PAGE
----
IDEAS home Printed from https://ideas.repec.org/p/trn/utwpas/1127.html
   My bibliography  Save this paper

Origins and Early Development of the Nonlinear Endogenous Mathematical Theory of the Business Cycle: Part I - The Setting

Author

Listed:
  • V. Ragupathy
  • K. Vela Velupillai

Abstract

We study the emergence of the nonlinear, endogenous, theory of the business cycle, in mathematical modes, within the framework of a macroeconomic theory, which was itself going through its own formal 'birth pangs' at the same time, in the same years. The first part of the story begins in 1928 and ends, with the publication of Yasui's classic on Kaldor, Hicks and Goodwin, in 1953, and Hudson's classic of 1957. But there were other classics in the 1930s, even within some theories of the business cycles of the time - particularly the Austrian and that which may now be called the 'time-to-build' tradition, which originates in Marx and Aftalion, independently, and reaches its nonlinear formalization origins in Tinbergenís work of 1931, followed by Kalecki's theories of the business cycle, substantially influenced also by Tinbergen's classic for mathematical method. There is also what may, for want of a better name, be called the 'cobweb' tradition, on the one hand, and the tradition of Swedish Sequence Analysis, on the other (especially in the 1937 classic work of Lundberg, summarising the Swedish discussion on business cycle theory). The former having its origins, partly, in Austrian inspired search for an integration of dynamic method with equilibrium economic theory (especially represented by a series of classics by Rosenstein-Rodan, from about 1929); and partly in the well known phenomenon of lagged responses in the supply-demand interactions in agricultural and commodity markets, particularly elegantly formalised by Leontief in 1934. From the point of view of economic theory, they were all part of the emerging consensus on the need to incorporate money and áuctuations in nontrivial ways as intrinsic components of orthodox equilibrium economic theory which was characterised as static theory. The implication was that the search was for a synthesis of dynamic method with traditional static equilibrium economic theory. The origins of macroeconomic theory, generally attributed to the post-depression development of monetary theory, business cycle theory and the theory of policy, could be traced to this particular search for a synthesis and was brilliantly summarised by Kuznets in a series of pioneering contributions in 1929/30. The story we try to tell is of mathematical business cycle theory in its non-linear modes, and how it emerged from one strand of macroeconomic theory, which, as just mentioned, was itself being forged, ab initio, dynamically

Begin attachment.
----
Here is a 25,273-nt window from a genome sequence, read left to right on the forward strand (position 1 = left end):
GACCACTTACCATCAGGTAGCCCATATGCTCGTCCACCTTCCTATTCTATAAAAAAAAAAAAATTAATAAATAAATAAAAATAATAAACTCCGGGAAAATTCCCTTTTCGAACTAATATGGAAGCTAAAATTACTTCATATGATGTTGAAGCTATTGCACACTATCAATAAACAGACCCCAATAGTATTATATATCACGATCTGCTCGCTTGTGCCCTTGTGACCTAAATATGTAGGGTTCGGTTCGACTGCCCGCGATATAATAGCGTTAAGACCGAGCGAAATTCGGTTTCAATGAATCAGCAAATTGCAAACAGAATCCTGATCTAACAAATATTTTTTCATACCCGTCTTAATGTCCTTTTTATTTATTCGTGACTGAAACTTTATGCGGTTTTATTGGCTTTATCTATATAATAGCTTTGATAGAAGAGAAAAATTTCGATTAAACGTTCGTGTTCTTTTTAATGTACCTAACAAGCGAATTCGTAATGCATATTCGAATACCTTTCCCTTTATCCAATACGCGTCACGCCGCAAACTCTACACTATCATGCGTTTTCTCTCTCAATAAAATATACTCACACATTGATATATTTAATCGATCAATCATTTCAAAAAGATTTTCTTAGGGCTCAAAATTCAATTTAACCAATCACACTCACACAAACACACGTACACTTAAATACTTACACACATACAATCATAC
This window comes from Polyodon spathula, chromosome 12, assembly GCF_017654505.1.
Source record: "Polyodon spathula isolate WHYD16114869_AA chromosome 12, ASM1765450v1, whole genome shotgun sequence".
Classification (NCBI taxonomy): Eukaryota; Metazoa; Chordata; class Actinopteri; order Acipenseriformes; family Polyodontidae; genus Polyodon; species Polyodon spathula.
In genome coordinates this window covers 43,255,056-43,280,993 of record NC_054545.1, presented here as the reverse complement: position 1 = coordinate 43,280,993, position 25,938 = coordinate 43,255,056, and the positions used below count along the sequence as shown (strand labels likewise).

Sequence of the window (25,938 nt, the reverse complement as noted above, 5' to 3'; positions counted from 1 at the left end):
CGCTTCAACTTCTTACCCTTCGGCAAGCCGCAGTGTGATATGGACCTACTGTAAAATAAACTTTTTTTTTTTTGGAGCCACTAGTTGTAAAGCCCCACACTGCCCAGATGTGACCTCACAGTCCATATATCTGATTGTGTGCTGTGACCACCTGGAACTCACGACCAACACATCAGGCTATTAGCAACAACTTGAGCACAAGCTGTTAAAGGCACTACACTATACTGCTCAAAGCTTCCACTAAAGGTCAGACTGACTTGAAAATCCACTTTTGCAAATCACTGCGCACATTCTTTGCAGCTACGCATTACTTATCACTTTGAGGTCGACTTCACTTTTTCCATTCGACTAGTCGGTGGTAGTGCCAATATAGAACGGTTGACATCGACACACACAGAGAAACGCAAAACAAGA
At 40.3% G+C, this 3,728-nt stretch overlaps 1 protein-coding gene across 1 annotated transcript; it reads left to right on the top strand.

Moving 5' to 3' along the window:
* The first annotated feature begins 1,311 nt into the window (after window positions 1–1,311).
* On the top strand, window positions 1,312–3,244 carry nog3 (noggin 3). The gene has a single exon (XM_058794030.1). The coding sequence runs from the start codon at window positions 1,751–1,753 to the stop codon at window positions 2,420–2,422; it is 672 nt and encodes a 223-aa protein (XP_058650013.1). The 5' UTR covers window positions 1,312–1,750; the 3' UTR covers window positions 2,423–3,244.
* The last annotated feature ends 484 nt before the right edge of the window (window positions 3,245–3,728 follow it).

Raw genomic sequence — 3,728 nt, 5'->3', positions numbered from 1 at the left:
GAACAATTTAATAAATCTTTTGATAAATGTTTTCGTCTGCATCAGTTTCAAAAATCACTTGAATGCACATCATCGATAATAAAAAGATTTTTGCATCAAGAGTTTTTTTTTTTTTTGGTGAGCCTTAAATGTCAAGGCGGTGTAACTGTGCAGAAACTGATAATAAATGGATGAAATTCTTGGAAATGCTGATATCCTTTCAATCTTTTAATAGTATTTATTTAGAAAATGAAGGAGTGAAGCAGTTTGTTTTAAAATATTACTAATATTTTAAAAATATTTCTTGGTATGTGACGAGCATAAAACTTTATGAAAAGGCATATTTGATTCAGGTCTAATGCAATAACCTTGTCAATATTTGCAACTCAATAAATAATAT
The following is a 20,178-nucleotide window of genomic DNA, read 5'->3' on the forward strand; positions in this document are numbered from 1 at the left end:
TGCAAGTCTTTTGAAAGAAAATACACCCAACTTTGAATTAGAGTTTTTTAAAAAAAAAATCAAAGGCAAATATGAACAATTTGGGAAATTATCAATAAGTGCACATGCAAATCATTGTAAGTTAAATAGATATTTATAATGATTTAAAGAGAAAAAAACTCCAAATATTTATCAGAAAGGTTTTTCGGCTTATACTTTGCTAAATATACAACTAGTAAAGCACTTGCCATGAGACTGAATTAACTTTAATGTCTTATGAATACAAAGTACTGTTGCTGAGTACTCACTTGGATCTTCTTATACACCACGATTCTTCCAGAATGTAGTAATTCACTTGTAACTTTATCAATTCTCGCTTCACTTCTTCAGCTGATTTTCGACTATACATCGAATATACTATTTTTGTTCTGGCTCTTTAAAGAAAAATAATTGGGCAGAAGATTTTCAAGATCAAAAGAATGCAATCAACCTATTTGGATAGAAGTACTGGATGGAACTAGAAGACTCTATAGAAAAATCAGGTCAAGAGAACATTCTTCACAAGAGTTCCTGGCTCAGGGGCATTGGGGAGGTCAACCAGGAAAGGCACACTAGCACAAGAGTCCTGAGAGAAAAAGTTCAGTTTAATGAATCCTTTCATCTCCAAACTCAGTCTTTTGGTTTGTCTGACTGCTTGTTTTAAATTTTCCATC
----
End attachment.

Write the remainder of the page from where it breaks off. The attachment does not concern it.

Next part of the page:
Suggested Citation

  • V. Ragupathy & K. Vela Velupillai, 2011. "Origins and Early Development of the Nonlinear Endogenous Mathematical Theory of the Business Cycle: Part I - The Setting," ASSRU Discussion Papers 1127, ASSRU - Algorithmic Social Science Research Unit.
  • Handle: RePEc:trn:utwpas:1127
    as

    Download full text from publisher

    File URL: http://www.assru.economia.unitn.it/files/DP_15_2011_II.pdf
    Download Restriction: no

    References listed on IDEAS

    as
    1. Stefano Zambelli, 1991. "The Wooden Horse that Wouldn't Rock: Reconsidering Frisch," UCLA Economics Working Papers 623, UCLA Department of Economics.
    2. S. C. Tsiang, 1951. "Accelerator, Theory of the Firm and the Business Cycle," The Quarterly Journal of Economics, Oxford University Press, vol. 65(3), pages 325-341.
    3. Velupillai, K, 1998. "Richard M. Goodwin 1913-1996," Economic Journal, Royal Economic Society, vol. 108(450), pages 1436-1449, September.
    Full references (including those not matched with items on IDEAS)

    More about this item

    NEP fields

    This paper has been announced in the following NEP Reports:

    Statistics

    Access and download statistics

    Corrections

    All material on this site has been provided by the respective publishers and authors. You can help correct errors and omissions. When requesting a correction, please mention this item's handle: RePEc:trn:utwpas:1127. See general information about how to correct material in RePEc.

    For technical questions regarding this item, or to correct its authors, title, abstract, bibliographic or download information, contact: (assru.tm@gmail.com). General contact details of provider: http://edirc.repec.org/data/detreit.html .

    If you have authored this item and are not yet registered with RePEc, we encourage you to do it here. This allows to link your profile to this item. It also allows you to accept potential citations to this item that we are uncertain about.

    If CitEc recognized a reference but did not link an item in RePEc to it, you can help with this form .

    If you know of missing items citing this one, you can help us creating those links by adding the relevant references in the same way as above, for each refering item. If you are a registered author of this item, you may also want to check the "citations" tab in your RePEc Author Service profile, as there may be some citations waiting for confirmation.

    Please note that corrections may take a couple of weeks to filter through the various RePEc services.

    IDEAS is a RePEc service hosted by the Research Division of the Federal Reserve Bank of St. Louis . RePEc uses bibliographic data supplied by the respective publishers.